• To elucidate the selectivity of the pores, the diffusion of potassium chloride (MW of 74.55 g/mol), tetramethylammonium chloride (TMAC, MW of 102 g/mol), Allura Red AC (MW of 496 g/mol), and Brilliant Blue R (BBR, MW of 825 g/mol) were measured using a Permegear Side-bi-side diffusion cell 500 coupled to a large external bath, see FIG. 5D. The external bath ensured negligible convective transport through the membrane as any height difference between the two diffusion cell chambers would equalize to the height of the external bath. For the KCl and TMAC measurements, one side of the cell contained the salt solution and the other DI water. To calculate the diffusion rate, the rate of conductivity change in the DI water bath was measured using an eDAQ IsoPod Conductivity probe. For the dye experiments, one side of the cell contained 0.5 M KCl and the other the dye dissolved in 0.5 M KCl. The addition of the KCl eliminated electroosmotic flow due to the highly-mobile counter ions present in the pure dye solution. The diffusion rate of the dye was measured by probing the 0.5 M KCl side of the membrane with a Cary 60 UV-Vis Spectrophotometer and collecting the absorption change as a function of time.
  • FIG. 5E presents the change in conductivity versus time for a bare PCTEM 600 and a graphene covered PCTEM 602 tested using the method described above. The experimental results are compared to the expected change in conductivity versus time for a coverage area of approximately 95% 604. As illustrated in the graph, the change in conductivity versus time for the graphene covered PCTEM lies between the bare PCTEM and expected value. In contrast to previous findings that pristine graphene is impermeable, appreciable transport of KCl through the LPCVD graphene was observed. In addition to the above, the apparent coverage of the membrane increases as the size of the particle transporting through the membrane increase, with BBR showing an apparent coverage of 93%, see FIG. 5F. Additionally, the permeability of the membrane was calculated and it was found that the salt particles diffuse readily through the membrane whereas the organic dye diffuses orders of magnitude slower. To isolate the effect of the particle size, the measured permeability of the graphene 606 was normalized 608 to the permeability of the PCTEM and it was found that the organic dye was rejected more readily, see FIG. 6G. Without wishing to be bound by theory, these results suggest that LPCVD graphene without modification can be used as a nanofiltration membrane with a molecular cutoff weight between ˜450-800 Da.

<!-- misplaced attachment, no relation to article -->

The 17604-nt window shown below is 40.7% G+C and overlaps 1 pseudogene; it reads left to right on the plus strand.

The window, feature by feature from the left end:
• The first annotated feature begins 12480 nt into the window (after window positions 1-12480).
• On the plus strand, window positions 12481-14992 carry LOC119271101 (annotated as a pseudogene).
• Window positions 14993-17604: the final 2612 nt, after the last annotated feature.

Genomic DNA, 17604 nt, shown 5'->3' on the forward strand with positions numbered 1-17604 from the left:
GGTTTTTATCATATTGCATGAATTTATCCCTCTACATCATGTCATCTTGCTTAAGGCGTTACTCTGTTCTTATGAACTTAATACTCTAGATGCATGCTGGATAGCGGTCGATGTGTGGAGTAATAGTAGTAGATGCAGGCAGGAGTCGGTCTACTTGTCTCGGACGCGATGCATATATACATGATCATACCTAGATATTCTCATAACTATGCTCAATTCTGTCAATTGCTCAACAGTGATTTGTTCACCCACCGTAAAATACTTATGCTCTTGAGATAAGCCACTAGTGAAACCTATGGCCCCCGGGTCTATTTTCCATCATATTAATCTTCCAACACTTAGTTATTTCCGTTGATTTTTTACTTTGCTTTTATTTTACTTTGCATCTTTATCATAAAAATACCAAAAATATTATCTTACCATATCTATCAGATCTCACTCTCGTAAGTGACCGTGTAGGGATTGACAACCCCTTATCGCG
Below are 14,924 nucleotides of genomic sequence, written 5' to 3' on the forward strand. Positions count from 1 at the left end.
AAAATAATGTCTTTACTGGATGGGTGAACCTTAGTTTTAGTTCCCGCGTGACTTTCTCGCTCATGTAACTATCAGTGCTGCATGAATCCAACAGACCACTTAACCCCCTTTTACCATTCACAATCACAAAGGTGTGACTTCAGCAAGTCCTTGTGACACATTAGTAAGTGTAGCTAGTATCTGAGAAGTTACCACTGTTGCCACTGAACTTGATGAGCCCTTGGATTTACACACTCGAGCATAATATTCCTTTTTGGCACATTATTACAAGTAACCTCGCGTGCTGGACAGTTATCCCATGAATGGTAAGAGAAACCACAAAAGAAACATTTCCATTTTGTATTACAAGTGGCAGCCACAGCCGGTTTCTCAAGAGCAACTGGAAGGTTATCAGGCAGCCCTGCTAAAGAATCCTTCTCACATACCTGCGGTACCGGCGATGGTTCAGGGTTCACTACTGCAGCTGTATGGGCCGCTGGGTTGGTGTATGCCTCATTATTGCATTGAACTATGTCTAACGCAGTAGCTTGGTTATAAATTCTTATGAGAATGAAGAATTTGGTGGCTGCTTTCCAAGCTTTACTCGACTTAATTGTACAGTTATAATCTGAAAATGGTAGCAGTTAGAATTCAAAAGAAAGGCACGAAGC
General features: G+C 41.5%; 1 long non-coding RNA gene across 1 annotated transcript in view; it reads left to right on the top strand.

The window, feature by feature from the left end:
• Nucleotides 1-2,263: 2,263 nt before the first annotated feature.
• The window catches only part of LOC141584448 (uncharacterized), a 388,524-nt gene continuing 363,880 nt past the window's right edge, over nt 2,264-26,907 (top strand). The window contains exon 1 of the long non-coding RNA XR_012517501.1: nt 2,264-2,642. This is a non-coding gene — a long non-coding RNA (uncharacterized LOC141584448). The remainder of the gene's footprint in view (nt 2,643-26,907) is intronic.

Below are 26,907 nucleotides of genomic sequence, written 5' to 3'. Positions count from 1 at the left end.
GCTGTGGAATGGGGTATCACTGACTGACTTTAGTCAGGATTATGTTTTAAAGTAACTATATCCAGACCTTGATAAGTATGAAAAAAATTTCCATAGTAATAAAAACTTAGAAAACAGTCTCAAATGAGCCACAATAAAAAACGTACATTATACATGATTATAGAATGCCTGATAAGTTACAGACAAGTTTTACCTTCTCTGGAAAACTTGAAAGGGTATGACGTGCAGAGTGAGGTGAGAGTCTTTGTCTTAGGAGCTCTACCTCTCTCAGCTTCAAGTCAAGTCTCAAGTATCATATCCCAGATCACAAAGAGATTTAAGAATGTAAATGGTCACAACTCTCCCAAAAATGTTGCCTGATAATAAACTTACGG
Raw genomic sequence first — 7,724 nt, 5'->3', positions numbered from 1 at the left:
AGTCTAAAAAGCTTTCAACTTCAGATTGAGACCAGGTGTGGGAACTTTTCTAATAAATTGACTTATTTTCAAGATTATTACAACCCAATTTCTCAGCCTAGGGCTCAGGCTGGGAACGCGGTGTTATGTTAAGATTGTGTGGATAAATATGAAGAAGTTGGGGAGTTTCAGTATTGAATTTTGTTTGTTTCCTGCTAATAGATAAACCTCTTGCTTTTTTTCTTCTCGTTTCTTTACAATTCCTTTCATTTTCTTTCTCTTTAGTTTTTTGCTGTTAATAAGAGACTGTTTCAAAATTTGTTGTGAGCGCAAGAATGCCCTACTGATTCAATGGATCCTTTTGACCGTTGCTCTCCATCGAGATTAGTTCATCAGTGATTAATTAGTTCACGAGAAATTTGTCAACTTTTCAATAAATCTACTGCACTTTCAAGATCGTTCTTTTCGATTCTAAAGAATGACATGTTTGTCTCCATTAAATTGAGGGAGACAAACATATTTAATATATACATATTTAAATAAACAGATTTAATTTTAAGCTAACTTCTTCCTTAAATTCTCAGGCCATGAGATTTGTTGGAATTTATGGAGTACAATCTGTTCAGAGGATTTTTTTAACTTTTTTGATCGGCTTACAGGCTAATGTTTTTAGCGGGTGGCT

• Example: Characterization of Manufactured Graphene